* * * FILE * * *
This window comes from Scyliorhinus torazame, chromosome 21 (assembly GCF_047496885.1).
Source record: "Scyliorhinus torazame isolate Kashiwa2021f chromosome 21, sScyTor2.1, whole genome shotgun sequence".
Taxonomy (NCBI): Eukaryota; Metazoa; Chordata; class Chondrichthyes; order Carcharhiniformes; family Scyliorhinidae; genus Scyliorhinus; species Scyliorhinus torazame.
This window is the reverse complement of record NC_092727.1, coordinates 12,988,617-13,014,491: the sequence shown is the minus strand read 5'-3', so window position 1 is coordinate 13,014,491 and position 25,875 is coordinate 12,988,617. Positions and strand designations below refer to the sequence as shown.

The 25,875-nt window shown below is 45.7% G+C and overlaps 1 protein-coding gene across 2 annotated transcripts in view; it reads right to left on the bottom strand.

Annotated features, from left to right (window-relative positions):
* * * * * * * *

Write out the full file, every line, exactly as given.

This window comes from Scyliorhinus torazame, chromosome 21 (assembly GCF_047496885.1).
Source record: "Scyliorhinus torazame isolate Kashiwa2021f chromosome 21, sScyTor2.1, whole genome shotgun sequence".
Taxonomy (NCBI): Eukaryota; Metazoa; Chordata; class Chondrichthyes; order Carcharhiniformes; family Scyliorhinidae; genus Scyliorhinus; species Scyliorhinus torazame.
This window is the reverse complement of record NC_092727.1, coordinates 12,988,617-13,014,491: the sequence shown is the minus strand read 5'-3', so window position 1 is coordinate 13,014,491 and position 25,875 is coordinate 12,988,617. Positions and strand designations below refer to the sequence as shown.

The 25,875-nt window shown below is 45.7% G+C and overlaps 1 protein-coding gene across 2 annotated transcripts in view; it reads right to left on the bottom strand.

Annotated features, from left to right (window-relative positions):